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# Integrated Rate Laws

## Core Concepts

In this article, we learn about integrated rate laws, including their chemical meaning, mathematical derivation, and usefulness in studying chemical kinetics.

## Rate Laws and Integrated Rate Laws

Chemical reactions can happen at many different speeds depending on the specifics of the reaction. As a reaction progresses, you can expect to see the concentration of a reactant decrease over time as products form.

Integrated rate laws are mathematical equations that represent the concentration of a reactant as a function of time. These equations provide a lot of insight to chemists, who use integrated rate laws in order to closely model reactions or systems of reactions. As the name suggests, integrated rate laws come from using calculus to integrate what chemists call rate laws.

Rate laws illustrate the mathematical relationship between reactant concentration and reaction rate. As you may have noticed, the concentrations of the reactants are raised by some power (n and m) in the rate law. These values are the reaction order with respect to each reactant. Put simply, reactants often don’t have a one-to-one effect on reaction rate. Doubling the concentration of a reactant could double the reaction rate, or quadruple it, or have no effect at all. Each of these cases implies a different reaction order with respect to that reactant. To learn more about the kinetics of reaction order, check out this article.

Additionally, rate laws include an additional parameter (k). Chemists all this value the rate constant, and it mathematically accounts for other factors affecting the reaction rate. Some of these factors include temperature or the presence of catalysts. The mathematical impact of these factors on the rate constant are illustrated through the Arrhenius equation. If you’d like to learn more about the Arrhenius equation, check out this article.

## Integrating Rate Laws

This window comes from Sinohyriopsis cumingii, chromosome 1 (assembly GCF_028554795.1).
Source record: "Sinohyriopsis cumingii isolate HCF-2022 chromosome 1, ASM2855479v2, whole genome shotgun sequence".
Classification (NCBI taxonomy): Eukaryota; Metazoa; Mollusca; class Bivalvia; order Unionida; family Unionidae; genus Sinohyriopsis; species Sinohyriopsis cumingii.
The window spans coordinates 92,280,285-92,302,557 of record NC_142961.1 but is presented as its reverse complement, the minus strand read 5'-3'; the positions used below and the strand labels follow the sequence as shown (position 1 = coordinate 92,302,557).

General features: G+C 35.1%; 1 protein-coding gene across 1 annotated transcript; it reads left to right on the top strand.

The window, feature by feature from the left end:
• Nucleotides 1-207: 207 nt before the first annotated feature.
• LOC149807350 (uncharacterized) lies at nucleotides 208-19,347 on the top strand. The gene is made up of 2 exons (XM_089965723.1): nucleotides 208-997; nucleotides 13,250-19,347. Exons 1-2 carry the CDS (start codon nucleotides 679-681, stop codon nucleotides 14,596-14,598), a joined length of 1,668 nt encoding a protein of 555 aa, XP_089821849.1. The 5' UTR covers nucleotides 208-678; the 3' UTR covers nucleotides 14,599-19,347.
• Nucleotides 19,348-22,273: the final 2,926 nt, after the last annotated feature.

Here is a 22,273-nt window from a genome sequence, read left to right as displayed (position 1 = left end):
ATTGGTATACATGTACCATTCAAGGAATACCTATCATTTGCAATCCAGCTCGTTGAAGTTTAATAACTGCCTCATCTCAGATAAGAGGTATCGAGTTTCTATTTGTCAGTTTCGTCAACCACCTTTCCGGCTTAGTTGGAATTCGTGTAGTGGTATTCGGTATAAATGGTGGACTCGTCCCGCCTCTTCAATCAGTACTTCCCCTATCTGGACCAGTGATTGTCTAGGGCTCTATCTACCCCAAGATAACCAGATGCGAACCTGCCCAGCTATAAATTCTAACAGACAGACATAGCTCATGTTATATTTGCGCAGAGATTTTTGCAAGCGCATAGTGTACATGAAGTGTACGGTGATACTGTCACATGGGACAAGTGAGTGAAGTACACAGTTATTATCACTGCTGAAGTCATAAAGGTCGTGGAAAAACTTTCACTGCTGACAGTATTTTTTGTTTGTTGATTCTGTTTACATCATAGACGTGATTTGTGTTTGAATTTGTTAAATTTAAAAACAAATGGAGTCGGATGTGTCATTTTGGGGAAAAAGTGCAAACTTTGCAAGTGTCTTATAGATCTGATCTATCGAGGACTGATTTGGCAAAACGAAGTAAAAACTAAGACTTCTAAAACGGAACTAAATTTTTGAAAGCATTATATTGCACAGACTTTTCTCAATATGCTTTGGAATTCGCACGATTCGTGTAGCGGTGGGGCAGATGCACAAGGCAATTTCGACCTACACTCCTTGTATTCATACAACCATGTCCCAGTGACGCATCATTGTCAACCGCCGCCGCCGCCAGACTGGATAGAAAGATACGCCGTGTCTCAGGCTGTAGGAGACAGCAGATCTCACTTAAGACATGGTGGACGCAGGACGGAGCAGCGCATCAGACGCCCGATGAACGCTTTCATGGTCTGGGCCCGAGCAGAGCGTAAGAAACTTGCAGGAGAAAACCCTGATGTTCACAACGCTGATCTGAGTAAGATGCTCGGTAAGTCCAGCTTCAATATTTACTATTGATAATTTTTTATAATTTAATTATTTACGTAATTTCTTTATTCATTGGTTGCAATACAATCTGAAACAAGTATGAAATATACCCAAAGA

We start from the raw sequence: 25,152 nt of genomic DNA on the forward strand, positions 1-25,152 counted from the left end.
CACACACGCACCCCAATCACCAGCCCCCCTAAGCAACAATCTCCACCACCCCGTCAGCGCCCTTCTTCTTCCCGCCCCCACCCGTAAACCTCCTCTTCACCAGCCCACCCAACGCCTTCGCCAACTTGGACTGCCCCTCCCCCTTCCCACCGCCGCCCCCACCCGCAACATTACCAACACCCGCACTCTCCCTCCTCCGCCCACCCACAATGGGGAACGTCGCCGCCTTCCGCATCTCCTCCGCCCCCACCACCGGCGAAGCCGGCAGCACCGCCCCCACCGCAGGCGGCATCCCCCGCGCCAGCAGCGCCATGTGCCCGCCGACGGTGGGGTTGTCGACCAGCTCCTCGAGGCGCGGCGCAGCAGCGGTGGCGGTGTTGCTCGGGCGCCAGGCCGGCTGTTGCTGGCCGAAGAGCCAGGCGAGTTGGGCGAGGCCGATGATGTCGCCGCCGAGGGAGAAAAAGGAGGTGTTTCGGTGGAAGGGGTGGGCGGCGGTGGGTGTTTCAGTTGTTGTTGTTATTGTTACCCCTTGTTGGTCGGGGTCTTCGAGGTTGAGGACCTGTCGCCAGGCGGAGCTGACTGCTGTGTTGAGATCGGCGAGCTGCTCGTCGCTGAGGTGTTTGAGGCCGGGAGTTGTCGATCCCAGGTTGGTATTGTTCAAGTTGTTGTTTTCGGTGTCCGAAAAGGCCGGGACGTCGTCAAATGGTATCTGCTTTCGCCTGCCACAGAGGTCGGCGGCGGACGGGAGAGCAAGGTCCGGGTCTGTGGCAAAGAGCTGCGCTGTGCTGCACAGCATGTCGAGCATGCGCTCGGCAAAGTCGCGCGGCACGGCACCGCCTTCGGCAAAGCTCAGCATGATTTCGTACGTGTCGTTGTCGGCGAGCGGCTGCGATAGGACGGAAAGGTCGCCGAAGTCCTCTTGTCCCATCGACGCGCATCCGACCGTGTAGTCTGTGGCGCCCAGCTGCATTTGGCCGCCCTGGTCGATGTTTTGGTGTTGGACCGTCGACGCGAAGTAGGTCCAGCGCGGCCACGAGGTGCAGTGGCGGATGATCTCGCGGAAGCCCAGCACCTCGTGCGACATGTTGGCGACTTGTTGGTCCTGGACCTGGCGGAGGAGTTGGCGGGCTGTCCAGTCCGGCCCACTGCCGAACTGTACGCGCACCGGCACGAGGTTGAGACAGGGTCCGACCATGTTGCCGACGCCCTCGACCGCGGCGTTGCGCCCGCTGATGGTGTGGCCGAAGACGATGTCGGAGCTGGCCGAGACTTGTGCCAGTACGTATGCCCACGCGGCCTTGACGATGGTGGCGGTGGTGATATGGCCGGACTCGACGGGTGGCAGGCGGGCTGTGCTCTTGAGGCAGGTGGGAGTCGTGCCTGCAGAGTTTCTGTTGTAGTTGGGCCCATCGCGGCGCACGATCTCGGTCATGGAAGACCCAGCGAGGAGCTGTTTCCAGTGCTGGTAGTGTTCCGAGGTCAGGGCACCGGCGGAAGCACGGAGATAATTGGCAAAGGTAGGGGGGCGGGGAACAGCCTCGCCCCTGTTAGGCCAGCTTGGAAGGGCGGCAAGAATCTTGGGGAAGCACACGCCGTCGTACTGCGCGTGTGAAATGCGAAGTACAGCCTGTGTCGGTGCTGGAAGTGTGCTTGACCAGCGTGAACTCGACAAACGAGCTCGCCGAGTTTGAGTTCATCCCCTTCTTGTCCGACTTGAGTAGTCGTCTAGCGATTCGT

As mentioned before, to yield an integrated rate law, we need to do some calculus on a rate law expression. In a rate law, “reaction rate” means the rate of product production. Put differently, reaction rate is the change of product concentration over time, adjusted for stoichiometry When accounting for differences in stoichiometry, products of the same reaction are produced at the same rate. Additionally, the rate of product formation always equals reactant consumption or the negative change in reactant concentration. (Note: d* indicates the stoichiometric coefficient in the reaction equation)

In order to integrate rate laws, we need to use the version of reaction rate that includes the concentration of the reactant in the rate: Depending on the reaction order, the exact steps to integrate a rate law differ. However, the basic method of integration followed by solving for [A] remains the same, as we’ll see.

#### Integrated Zero-Order Rate Law

Take the following zero-order rate law: Using calculus, we can integrate the rate law according to the following proof. Note that [A] indicates the initial concentration of A at the start of the reaction. Following the rules of integration, we have a fairly straightforward, linear expression. We can solve for [A] and therefore end up with a y=mx+b style expression. This is our integrated zero-order rate law. #### Integrated First-Order Rate Law